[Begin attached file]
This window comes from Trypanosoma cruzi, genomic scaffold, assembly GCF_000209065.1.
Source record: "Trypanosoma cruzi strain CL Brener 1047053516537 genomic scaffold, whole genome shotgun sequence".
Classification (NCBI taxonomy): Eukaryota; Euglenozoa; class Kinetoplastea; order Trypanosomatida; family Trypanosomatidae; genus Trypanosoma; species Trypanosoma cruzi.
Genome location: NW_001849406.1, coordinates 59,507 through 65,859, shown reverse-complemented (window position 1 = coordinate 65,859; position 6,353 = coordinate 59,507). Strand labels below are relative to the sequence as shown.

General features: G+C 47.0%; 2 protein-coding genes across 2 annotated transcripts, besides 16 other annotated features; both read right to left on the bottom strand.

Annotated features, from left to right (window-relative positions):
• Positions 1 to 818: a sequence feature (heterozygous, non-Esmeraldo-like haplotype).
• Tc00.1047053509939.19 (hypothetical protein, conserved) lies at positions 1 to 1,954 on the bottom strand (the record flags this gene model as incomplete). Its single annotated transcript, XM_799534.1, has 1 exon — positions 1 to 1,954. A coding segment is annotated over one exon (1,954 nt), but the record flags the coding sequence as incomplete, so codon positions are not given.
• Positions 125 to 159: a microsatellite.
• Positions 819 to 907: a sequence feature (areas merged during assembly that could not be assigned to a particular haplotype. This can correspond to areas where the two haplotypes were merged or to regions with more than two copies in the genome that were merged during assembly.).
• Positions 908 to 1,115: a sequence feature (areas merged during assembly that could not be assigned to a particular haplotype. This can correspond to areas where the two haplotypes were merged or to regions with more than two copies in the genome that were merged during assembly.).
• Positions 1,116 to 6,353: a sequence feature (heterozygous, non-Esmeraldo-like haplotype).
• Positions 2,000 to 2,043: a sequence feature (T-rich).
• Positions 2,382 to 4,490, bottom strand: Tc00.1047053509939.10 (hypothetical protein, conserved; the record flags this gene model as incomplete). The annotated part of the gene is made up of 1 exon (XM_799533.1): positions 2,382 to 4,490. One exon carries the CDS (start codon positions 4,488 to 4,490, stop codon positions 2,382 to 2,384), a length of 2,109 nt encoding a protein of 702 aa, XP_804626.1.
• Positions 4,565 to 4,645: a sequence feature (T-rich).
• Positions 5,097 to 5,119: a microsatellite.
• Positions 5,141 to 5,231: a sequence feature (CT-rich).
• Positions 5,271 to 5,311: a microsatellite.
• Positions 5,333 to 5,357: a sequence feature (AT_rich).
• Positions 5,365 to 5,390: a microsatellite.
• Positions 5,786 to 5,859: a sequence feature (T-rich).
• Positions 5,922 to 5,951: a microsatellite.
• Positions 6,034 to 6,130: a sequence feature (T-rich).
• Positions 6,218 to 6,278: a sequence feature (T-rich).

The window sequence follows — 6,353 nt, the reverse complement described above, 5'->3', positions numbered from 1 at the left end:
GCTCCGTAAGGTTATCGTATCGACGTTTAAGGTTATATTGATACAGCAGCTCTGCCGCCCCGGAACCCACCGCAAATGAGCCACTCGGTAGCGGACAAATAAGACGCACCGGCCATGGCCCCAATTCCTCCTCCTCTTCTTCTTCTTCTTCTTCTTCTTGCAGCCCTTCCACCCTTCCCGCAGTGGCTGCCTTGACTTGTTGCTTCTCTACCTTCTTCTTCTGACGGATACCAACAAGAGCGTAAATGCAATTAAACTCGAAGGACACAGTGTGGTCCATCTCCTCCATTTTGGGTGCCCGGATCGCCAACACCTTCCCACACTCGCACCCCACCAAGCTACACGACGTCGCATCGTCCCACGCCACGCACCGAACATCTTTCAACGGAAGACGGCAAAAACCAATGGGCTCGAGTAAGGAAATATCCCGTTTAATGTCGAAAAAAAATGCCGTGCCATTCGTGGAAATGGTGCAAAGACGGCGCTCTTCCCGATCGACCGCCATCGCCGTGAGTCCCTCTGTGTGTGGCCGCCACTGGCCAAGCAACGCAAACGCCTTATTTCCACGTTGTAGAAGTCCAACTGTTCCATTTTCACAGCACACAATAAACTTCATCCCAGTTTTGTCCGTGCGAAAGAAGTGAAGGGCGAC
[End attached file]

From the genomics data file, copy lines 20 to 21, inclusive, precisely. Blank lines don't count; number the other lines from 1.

• Positions 5,365 to 5,390: a microsatellite.
• Positions 5,786 to 5,859: a sequence feature (T-rich).